The difference between VAMS-Anxiety, HR, SBP and DBP at baseline and at each point in the study were calculated for each group, and mean delta values are presented in Figure 3. The rmANOVA showed a significant group by time interaction in VAMS-Anxiety (F4,90 = 8.34; p ≤ 0.001), HR (F4,90 = 23.19; p ≤ 0.001), SBP (F4,90 = 32.37; p ≤ 0.001) and DBP (F4,90 = 13.66; p ≤ 0.001). Results of the ANOVA indicated significant group differences between all four measures taken during the speech. The VAMS-Anxiety scores in the real-world group were significantly higher than those in the control group and in the SPST group (Bonferroni, p ≤ 0.001 and p = 0.035, respectively). The VAMS-Anxiety scores in the SPST group trended toward being significantly higher than those in the control group (Bonferroni, p = 0.08). The physiological measures (HR, SBP, and DBP) of the real-world group were significantly higher than those of the control and SPST groups (Bonferoni, p < 0.001), while the SPST group did not differ significantly from the control group.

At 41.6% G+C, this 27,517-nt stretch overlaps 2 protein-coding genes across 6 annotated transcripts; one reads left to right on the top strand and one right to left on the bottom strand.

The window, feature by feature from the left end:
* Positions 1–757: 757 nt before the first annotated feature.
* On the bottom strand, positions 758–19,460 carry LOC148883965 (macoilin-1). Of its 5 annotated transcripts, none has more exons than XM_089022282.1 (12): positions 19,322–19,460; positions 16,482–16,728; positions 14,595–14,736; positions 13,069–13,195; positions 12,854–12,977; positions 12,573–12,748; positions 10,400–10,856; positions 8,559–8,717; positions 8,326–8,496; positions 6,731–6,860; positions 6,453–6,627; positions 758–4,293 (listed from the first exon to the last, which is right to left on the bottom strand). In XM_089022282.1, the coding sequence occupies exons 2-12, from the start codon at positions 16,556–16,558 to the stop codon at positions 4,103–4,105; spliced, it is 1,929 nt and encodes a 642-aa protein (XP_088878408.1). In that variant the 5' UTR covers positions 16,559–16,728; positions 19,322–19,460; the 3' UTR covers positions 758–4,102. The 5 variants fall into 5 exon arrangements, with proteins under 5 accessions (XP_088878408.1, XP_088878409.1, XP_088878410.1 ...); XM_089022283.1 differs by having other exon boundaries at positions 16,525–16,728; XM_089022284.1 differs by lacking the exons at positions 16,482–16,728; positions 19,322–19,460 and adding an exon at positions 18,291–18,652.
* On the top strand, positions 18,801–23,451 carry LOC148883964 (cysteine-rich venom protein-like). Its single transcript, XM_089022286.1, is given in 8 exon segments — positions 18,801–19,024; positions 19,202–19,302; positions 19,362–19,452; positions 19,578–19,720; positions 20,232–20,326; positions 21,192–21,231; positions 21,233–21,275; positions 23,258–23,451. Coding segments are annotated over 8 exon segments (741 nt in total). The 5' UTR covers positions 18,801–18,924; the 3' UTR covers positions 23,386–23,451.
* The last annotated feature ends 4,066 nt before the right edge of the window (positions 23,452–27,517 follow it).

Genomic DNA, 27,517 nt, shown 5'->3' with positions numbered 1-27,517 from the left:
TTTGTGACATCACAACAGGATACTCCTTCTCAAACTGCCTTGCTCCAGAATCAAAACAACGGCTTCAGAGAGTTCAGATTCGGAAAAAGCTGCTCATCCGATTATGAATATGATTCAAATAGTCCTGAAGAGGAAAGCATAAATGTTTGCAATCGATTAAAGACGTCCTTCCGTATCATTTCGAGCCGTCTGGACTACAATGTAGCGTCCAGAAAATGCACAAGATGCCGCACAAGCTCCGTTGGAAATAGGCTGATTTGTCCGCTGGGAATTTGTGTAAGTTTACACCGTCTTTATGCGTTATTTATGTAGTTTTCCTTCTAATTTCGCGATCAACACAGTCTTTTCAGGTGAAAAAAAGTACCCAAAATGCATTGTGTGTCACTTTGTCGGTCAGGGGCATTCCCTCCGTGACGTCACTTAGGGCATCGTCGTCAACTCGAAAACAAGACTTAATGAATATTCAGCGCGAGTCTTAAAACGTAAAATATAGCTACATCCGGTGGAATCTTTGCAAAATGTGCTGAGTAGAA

Figure 3 Psychological and physiological measures of anxiety in healthy volunteers submitted to real world public speaking, simulated public speaking, and a control condition. Plots show the mean change from baseline measures to those made during (Speech) and after the speech (Final) ± SEM. Significant differences between control and simulated public speaking groups are represented by * and , respectively. DBP = diastolic blood pressure; HR = heart rate; SBP = systolic blood pressure; SEM = standard error of mean; VAMS = Visual Analog Mood Scale. 


The meta-analysis of SPST studies using the McNair protocol confirmed the hypothesis derived from a non-systematic analysis of the literature. Both sources of evidence suggested that SPST induced a significant increase in subjective anxiety, measured by the VAMS-Anxiety factor, without an accompanying increase in SBP and HR. The lower sensitivity of physiological measures as compared to subjective self-assessment has been observed in previous pharmacological challenge studies that used the SPST.8,29 Moreover, the discrepancy between the effect of the experimental procedure on self-reported anxiety and physiological responses has been reported in patients with anxiety disorders such as panic disorder33 and social phobia.34

The low sensitivity of physiological measures may be an artifact of the type of anxiety generated by the experimental procedure. In fact, the procedures generally used to induce experimental anxiety may not adequately represent real world situations.34